"Have Yourself a Merry Little Christmas"
While some object to this song because it is rather depressing, it is important to understand its context both within the film Meet Me In St. Louis and in American history. Within the movie, Judy Garland's character sings it to her younger sister to comfort her as they face leaving their family home in St. Louis. As you can tell by the clip above, this attempt isn't very successful. In regards to history, the song (and the movie) came out during World War II, which made the wistful tone more understandable and welcome. On another note, the song was supposed to be much more depressing than it was. For instance, it was supposed to contain the lyrics "Have yourself a merry little Christmas/ it could be your last/ Next year we may all be living in the past." Judy Garland argued against these lyrics, so the lyricist changed them to the ones we know today.
"What Are You Doing New Year's Eve?"
Although my coworkers and I used to laugh at this song because it sounded so despondent and desperate, it has grown on me over the years. Rather than being desperate, I suppose that the song seems a little more hopeful than I originally thought (even though the lyrics don't really suggest that the person's answer is going to be a positive one for the singer).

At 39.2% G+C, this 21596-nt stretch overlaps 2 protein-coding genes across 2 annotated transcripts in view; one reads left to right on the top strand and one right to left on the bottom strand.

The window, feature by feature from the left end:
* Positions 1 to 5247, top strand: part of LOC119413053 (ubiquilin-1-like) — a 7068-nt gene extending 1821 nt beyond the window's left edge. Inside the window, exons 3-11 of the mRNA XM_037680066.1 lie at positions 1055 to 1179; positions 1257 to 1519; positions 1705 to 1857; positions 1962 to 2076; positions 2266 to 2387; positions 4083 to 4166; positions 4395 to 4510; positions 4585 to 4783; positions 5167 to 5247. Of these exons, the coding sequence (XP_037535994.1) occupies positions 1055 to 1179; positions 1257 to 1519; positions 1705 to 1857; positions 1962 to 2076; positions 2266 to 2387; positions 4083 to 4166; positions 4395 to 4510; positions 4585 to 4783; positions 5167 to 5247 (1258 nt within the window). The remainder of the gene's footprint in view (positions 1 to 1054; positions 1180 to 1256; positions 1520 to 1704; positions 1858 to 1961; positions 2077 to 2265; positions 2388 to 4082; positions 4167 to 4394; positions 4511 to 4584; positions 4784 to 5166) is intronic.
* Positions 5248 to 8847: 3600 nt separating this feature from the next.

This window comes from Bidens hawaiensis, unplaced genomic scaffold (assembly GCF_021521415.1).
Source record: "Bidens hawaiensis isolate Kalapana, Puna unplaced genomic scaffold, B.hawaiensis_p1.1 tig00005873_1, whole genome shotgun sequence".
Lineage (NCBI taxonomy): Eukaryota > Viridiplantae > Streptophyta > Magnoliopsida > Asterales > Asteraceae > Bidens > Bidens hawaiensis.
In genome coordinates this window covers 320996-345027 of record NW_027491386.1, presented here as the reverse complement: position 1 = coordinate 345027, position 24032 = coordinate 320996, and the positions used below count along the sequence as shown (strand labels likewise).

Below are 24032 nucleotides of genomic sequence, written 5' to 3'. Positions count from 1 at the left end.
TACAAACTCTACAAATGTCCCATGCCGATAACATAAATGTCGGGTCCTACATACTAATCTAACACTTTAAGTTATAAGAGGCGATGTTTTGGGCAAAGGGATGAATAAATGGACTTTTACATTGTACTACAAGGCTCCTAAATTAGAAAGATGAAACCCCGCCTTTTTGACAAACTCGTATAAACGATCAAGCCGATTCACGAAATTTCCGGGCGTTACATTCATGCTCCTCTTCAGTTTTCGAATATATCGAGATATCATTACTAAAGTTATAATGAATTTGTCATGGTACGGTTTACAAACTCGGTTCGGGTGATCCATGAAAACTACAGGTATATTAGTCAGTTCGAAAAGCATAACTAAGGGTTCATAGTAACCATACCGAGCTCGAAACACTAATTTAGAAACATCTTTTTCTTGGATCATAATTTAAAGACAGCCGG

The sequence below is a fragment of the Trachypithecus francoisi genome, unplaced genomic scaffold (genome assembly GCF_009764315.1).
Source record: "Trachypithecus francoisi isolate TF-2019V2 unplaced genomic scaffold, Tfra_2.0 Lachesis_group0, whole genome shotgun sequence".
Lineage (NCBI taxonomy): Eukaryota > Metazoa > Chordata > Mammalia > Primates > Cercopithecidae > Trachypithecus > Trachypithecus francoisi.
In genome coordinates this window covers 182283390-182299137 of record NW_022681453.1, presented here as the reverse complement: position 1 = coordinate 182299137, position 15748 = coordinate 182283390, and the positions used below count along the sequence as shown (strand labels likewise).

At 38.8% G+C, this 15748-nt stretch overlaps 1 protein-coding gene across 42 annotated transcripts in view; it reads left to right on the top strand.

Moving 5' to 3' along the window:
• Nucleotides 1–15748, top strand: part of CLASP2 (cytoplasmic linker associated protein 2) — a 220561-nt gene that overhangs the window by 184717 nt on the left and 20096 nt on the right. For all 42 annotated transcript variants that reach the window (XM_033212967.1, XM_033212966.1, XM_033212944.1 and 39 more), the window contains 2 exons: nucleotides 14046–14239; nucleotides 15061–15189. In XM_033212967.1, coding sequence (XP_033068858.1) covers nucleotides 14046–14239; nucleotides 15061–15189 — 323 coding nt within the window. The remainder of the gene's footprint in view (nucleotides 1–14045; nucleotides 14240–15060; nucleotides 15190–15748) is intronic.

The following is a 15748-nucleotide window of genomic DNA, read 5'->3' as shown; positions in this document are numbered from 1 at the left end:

"My Dear Acquaintance"
I like the understatement of Regina Spektor's interpretation of this song. Although there is a debate (at least if one is to believe the YouTube comments for the song) regarding her use of irony and sarcasm in this performance, I am not entirely convinced that the song is necessarily that sarcastic (at least in the "Merry Christmas (the War is Over)" vein). While it does encourage reflection, I don't know if the tone is bitter enough to be considered sarcastic or ironic. Please forgive the rather odd clip - it was the only one with the entire song I could find on YouTube!